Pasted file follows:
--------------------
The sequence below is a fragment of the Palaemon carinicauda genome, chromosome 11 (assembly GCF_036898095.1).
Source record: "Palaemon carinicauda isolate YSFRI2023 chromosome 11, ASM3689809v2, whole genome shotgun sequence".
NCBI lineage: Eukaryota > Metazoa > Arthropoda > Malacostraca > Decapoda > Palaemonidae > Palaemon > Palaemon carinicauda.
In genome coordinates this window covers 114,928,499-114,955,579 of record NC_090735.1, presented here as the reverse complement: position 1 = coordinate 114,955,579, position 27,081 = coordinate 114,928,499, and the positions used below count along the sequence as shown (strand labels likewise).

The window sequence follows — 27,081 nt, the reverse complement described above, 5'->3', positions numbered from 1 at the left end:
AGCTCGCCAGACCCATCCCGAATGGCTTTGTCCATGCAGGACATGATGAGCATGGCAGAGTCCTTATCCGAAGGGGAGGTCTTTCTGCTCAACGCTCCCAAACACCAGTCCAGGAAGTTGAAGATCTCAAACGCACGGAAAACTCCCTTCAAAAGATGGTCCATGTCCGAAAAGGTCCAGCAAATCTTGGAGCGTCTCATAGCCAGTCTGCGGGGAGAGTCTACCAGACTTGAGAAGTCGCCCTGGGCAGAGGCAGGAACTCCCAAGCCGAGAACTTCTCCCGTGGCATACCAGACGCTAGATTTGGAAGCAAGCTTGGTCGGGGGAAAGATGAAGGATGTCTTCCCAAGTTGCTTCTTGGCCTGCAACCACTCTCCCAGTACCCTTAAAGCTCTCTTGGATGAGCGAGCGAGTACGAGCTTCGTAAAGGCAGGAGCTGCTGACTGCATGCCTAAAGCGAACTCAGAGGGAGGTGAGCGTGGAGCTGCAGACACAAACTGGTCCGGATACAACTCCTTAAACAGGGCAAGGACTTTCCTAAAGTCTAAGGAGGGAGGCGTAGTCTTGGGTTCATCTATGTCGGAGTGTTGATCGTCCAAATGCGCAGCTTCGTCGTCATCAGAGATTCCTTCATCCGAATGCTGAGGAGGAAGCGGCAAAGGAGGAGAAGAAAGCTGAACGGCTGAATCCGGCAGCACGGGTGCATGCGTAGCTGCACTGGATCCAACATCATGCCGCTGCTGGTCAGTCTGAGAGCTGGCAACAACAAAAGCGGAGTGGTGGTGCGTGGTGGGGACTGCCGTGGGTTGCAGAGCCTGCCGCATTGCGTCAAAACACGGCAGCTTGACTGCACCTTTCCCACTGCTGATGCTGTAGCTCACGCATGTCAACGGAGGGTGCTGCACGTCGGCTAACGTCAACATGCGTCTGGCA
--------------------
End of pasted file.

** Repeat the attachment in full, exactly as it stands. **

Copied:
The sequence below is a fragment of the Palaemon carinicauda genome, chromosome 11 (assembly GCF_036898095.1).
Source record: "Palaemon carinicauda isolate YSFRI2023 chromosome 11, ASM3689809v2, whole genome shotgun sequence".
NCBI lineage: Eukaryota > Metazoa > Arthropoda > Malacostraca > Decapoda > Palaemonidae > Palaemon > Palaemon carinicauda.
In genome coordinates this window covers 114,928,499-114,955,579 of record NC_090735.1, presented here as the reverse complement: position 1 = coordinate 114,955,579, position 27,081 = coordinate 114,928,499, and the positions used below count along the sequence as shown (strand labels likewise).

The window sequence follows — 27,081 nt, the reverse complement described above, 5'->3', positions numbered from 1 at the left end:
AGCTCGCCAGACCCATCCCGAATGGCTTTGTCCATGCAGGACATGATGAGCATGGCAGAGTCCTTATCCGAAGGGGAGGTCTTTCTGCTCAACGCTCCCAAACACCAGTCCAGGAAGTTGAAGATCTCAAACGCACGGAAAACTCCCTTCAAAAGATGGTCCATGTCCGAAAAGGTCCAGCAAATCTTGGAGCGTCTCATAGCCAGTCTGCGGGGAGAGTCTACCAGACTTGAGAAGTCGCCCTGGGCAGAGGCAGGAACTCCCAAGCCGAGAACTTCTCCCGTGGCATACCAGACGCTAGATTTGGAAGCAAGCTTGGTCGGGGGAAAGATGAAGGATGTCTTCCCAAGTTGCTTCTTGGCCTGCAACCACTCTCCCAGTACCCTTAAAGCTCTCTTGGATGAGCGAGCGAGTACGAGCTTCGTAAAGGCAGGAGCTGCTGACTGCATGCCTAAAGCGAACTCAGAGGGAGGTGAGCGTGGAGCTGCAGACACAAACTGGTCCGGATACAACTCCTTAAACAGGGCAAGGACTTTCCTAAAGTCTAAGGAGGGAGGCGTAGTCTTGGGTTCATCTATGTCGGAGTGTTGATCGTCCAAATGCGCAGCTTCGTCGTCATCAGAGATTCCTTCATCCGAATGCTGAGGAGGAAGCGGCAAAGGAGGAGAAGAAAGCTGAACGGCTGAATCCGGCAGCACGGGTGCATGCGTAGCTGCACTGGATCCAACATCATGCCGCTGCTGGTCAGTCTGAGAGCTGGCAACAACAAAAGCGGAGTGGTGGTGCGTGGTGGGGACTGCCGTGGGTTGCAGAGCCTGCCGCATTGCGTCAAAACACGGCAGCTTGACTGCACCTTTCCCACTGCTGATGCTGTAGCTCACGCATGTCAACGGAGGGTGCTGCACGTCGGCTAACGTCAACATGCGTCTGGCA